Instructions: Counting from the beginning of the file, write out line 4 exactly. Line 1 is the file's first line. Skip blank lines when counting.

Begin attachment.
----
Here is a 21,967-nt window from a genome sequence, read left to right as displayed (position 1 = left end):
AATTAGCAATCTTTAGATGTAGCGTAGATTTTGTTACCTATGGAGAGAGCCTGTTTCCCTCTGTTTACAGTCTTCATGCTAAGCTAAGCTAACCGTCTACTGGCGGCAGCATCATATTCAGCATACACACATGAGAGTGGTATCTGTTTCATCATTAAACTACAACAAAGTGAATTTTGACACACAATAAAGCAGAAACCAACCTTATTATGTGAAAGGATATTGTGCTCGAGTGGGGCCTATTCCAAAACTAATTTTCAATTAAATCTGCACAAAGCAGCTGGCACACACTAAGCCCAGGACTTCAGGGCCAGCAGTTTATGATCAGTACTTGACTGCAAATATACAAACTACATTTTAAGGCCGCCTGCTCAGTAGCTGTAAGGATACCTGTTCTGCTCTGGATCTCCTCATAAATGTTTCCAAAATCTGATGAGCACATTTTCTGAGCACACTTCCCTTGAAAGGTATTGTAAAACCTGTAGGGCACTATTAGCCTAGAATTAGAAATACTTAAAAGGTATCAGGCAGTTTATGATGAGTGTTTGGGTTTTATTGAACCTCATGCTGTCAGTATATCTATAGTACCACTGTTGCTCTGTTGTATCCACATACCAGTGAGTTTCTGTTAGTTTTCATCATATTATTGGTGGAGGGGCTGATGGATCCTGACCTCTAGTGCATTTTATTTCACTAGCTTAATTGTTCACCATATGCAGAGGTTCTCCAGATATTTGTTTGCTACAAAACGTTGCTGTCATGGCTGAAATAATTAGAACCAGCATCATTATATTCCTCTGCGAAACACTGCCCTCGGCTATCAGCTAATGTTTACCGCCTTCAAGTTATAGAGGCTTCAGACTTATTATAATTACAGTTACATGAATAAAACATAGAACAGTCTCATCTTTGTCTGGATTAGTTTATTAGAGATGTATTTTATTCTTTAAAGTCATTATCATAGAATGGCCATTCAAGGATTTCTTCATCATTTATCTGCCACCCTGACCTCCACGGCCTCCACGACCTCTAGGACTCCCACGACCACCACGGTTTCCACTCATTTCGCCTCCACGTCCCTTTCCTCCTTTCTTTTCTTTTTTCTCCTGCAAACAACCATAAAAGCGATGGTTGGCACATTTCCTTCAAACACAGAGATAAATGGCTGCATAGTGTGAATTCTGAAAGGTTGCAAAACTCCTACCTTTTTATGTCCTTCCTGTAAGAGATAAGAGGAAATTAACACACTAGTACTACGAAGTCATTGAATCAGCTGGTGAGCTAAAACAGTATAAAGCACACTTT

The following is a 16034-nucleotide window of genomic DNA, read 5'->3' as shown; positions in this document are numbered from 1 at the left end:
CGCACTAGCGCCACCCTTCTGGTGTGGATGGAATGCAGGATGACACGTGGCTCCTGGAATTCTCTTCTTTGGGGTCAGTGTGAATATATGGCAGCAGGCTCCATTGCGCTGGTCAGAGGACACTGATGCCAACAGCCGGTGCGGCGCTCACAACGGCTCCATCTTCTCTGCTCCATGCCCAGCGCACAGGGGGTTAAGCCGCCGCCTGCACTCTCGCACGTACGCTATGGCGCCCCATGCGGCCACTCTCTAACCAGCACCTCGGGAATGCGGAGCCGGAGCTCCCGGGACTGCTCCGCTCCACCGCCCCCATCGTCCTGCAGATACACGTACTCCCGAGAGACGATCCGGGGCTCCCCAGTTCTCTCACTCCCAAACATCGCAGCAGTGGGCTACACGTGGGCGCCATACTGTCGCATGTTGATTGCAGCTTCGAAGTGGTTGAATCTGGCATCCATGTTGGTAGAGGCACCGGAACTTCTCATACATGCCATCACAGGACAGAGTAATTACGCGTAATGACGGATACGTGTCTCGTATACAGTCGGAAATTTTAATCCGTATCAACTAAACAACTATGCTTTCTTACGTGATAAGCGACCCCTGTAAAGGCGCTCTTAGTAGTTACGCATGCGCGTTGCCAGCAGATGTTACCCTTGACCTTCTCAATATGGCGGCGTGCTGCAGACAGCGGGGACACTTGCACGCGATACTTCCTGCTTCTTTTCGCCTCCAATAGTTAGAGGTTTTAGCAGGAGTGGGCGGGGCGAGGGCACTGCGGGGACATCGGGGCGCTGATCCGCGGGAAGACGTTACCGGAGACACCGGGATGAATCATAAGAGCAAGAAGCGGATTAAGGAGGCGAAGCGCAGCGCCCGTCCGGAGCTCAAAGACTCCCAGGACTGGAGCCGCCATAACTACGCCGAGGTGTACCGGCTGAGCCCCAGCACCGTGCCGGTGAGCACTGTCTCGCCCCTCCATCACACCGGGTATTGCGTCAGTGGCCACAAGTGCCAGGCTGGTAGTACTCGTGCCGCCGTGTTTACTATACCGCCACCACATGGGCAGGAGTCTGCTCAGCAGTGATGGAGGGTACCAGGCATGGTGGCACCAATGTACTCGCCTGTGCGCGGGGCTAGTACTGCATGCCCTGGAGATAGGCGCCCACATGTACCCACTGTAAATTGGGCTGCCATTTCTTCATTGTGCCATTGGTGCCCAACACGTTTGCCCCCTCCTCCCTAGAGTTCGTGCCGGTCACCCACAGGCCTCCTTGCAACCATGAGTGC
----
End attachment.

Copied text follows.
CGCACTAGCGCCACCCTTCTGGTGTGGATGGAATGCAGGATGACACGTGGCTCCTGGAATTCTCTTCTTTGGGGTCAGTGTGAATATATGGCAGCAGGCTCCATTGCGCTGGTCAGAGGACACTGATGCCAACAGCCGGTGCGGCGCTCACAACGGCTCCATCTTCTCTGCTCCATGCCCAGCGCACAGGGGGTTAAGCCGCCGCCTGCACTCTCGCACGTACGCTATGGCGCCCCATGCGGCCACTCTCTAACCAGCACCTCGGGAATGCGGAGCCGGAGCTCCCGGGACTGCTCCGCTCCACCGCCCCCATCGTCCTGCAGATACACGTACTCCCGAGAGACGATCCGGGGCTCCCCAGTTCTCTCACTCCCAAACATCGCAGCAGTGGGCTACACGTGGGCGCCATACTGTCGCATGTTGATTGCAGCTTCGAAGTGGTTGAATCTGGCATCCATGTTGGTAGAGGCACCGGAACTTCTCATACATGCCATCACAGGACAGAGTAATTACGCGTAATGACGGATACGTGTCTCGTATACAGTCGGAAATTTTAATCCGTATCAACTAAACAACTATGCTTTCTTACGTGATAAGCGACCCCTGTAAAGGCGCTCTTAGTAGTTACGCATGCGCGTTGCCAGCAGATGTTACCCTTGACCTTCTCAATATGGCGGCGTGCTGCAGACAGCGGGGACACTTGCACGCGATACTTCCTGCTTCTTTTCGCCTCCAATAGTTAGAGGTTTTAGCAGGAGTGGGCGGGGCGAGGGCACTGCGGGGACATCGGGGCGCTGATCCGCGGGAAGACGTTACCGGAGACACCGGGATGAATCATAAGAGCAAGAAGCGGATTAAGGAGGCGAAGCGCAGCGCCCGTCCGGAGCTCAAAGACTCCCAGGACTGGAGCCGCCATAACTACGCCGAGGTGTACCGGCTGAGCCCCAGCACCGTGCCGGTGAGCACTGTCTCGCCCCTCCATCACACCGGGTATTGCGTCAGTGGCCACAAGTGCCAGGCTGGTAGTACTCGTGCCGCCGTGTTTACTATACCGCCACCACATGGGCAGGAGTCTGCTCAGCAGTGATGGAGGGTACCAGGCATGGTGGCACCAATGTACTCGCCTGTGCGCGGGGCTAGTACTGCATGCCCTGGAGATAGGCGCCCACATGTACCCACTGTAAATTGGGCTGCCATTTCTTCATTGTGCCATTGGTGCCCAACACGTTTGCCCCCTCCTCCCTAGAGTTCGTGCCGGTCACCCACAGGCCTCCTTGCAACCATGAGTGC